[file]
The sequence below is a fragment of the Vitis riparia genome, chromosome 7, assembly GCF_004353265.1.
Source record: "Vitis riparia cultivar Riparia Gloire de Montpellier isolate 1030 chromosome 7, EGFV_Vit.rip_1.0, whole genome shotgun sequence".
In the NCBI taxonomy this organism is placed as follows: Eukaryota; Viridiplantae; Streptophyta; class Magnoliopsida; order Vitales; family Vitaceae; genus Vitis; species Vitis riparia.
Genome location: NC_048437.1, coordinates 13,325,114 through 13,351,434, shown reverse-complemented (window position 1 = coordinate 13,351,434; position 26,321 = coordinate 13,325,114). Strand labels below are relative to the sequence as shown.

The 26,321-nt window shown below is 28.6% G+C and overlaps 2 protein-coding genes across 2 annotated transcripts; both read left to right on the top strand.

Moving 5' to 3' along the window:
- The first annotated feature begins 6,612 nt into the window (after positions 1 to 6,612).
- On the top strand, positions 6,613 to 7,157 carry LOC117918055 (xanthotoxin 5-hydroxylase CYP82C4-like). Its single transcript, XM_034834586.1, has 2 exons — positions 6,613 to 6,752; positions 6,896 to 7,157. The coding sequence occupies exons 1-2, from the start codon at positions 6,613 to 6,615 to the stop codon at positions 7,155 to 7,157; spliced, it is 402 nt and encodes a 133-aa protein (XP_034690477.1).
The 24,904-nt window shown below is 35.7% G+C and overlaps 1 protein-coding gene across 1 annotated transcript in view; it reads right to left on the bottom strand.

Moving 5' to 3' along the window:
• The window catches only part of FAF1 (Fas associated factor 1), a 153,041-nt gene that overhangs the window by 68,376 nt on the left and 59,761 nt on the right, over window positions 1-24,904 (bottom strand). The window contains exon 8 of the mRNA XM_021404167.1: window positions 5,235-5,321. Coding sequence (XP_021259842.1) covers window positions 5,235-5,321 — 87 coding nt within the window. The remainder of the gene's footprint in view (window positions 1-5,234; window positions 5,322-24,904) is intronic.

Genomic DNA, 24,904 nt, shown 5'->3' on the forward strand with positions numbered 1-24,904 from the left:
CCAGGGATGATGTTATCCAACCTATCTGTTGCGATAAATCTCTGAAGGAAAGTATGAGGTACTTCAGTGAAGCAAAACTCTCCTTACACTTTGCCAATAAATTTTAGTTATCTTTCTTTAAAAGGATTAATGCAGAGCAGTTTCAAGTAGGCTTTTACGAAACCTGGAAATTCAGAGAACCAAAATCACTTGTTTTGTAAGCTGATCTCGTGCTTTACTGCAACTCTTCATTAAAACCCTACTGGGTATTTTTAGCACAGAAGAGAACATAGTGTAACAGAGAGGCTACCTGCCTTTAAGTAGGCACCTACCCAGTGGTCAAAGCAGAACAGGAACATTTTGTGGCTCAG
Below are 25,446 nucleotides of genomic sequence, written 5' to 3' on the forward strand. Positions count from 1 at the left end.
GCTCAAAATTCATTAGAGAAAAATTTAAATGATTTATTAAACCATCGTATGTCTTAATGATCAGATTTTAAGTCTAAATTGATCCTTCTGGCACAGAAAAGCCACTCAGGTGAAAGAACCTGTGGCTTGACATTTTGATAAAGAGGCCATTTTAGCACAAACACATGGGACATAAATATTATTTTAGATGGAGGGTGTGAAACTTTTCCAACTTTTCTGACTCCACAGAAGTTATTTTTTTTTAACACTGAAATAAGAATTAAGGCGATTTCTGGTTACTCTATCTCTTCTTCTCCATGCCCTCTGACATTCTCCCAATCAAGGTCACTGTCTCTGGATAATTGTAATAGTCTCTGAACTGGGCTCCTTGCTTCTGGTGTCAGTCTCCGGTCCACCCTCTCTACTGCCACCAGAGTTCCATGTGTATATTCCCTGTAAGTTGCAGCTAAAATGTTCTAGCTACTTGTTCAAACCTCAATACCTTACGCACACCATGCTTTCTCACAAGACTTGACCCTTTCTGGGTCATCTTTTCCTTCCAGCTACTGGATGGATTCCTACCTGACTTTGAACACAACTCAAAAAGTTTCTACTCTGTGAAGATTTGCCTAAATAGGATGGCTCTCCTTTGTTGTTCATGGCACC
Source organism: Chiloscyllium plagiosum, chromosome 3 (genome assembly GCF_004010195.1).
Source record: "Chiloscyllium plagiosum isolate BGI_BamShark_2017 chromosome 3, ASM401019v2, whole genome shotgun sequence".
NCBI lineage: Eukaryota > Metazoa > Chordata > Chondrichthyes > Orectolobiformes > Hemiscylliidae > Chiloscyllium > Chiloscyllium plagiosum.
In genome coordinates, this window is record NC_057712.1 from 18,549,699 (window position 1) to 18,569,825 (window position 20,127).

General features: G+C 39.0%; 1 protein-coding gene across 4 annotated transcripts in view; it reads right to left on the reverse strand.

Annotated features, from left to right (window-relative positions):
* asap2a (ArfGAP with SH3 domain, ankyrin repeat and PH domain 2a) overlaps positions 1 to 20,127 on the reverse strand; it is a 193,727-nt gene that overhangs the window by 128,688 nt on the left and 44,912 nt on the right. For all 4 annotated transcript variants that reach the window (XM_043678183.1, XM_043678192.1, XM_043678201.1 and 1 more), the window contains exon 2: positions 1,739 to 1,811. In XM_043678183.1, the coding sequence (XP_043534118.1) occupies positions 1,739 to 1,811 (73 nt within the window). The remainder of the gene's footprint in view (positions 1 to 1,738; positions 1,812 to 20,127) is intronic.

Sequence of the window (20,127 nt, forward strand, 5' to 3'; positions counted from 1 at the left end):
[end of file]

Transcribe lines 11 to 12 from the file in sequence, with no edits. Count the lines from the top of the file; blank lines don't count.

• The window catches only part of FAF1 (Fas associated factor 1), a 153,041-nt gene that overhangs the window by 68,376 nt on the left and 59,761 nt on the right, over window positions 1-24,904 (bottom strand). The window contains exon 8 of the mRNA XM_021404167.1: window positions 5,235-5,321. Coding sequence (XP_021259842.1) covers window positions 5,235-5,321 — 87 coding nt within the window. The remainder of the gene's footprint in view (window positions 1-5,234; window positions 5,322-24,904) is intronic.

Genomic DNA, 24,904 nt, shown 5'->3' on the forward strand with positions numbered 1-24,904 from the left: